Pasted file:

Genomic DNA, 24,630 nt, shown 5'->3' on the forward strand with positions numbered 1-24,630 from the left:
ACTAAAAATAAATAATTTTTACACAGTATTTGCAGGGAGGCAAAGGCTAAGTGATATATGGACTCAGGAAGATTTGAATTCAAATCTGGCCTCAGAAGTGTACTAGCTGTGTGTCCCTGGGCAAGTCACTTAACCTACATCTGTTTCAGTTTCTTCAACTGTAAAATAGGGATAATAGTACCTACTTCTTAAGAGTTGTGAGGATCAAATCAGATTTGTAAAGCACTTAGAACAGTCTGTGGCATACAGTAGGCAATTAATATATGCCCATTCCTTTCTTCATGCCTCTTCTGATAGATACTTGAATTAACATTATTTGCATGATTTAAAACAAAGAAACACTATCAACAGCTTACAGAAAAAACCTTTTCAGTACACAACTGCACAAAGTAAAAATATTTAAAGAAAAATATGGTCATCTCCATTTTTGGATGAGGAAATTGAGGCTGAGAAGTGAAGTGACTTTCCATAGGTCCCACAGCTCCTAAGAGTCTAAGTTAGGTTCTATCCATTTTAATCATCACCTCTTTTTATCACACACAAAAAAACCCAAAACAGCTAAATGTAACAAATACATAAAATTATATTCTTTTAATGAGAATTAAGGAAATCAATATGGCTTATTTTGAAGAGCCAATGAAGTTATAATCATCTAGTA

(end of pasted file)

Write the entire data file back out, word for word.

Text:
Genomic DNA, 24,630 nt, shown 5'->3' on the forward strand with positions numbered 1-24,630 from the left:
ACTAAAAATAAATAATTTTTACACAGTATTTGCAGGGAGGCAAAGGCTAAGTGATATATGGACTCAGGAAGATTTGAATTCAAATCTGGCCTCAGAAGTGTACTAGCTGTGTGTCCCTGGGCAAGTCACTTAACCTACATCTGTTTCAGTTTCTTCAACTGTAAAATAGGGATAATAGTACCTACTTCTTAAGAGTTGTGAGGATCAAATCAGATTTGTAAAGCACTTAGAACAGTCTGTGGCATACAGTAGGCAATTAATATATGCCCATTCCTTTCTTCATGCCTCTTCTGATAGATACTTGAATTAACATTATTTGCATGATTTAAAACAAAGAAACACTATCAACAGCTTACAGAAAAAACCTTTTCAGTACACAACTGCACAAAGTAAAAATATTTAAAGAAAAATATGGTCATCTCCATTTTTGGATGAGGAAATTGAGGCTGAGAAGTGAAGTGACTTTCCATAGGTCCCACAGCTCCTAAGAGTCTAAGTTAGGTTCTATCCATTTTAATCATCACCTCTTTTTATCACACACAAAAAAACCCAAAACAGCTAAATGTAACAAATACATAAAATTATATTCTTTTAATGAGAATTAAGGAAATCAATATGGCTTATTTTGAAGAGCCAATGAAGTTATAATCATCTAGTA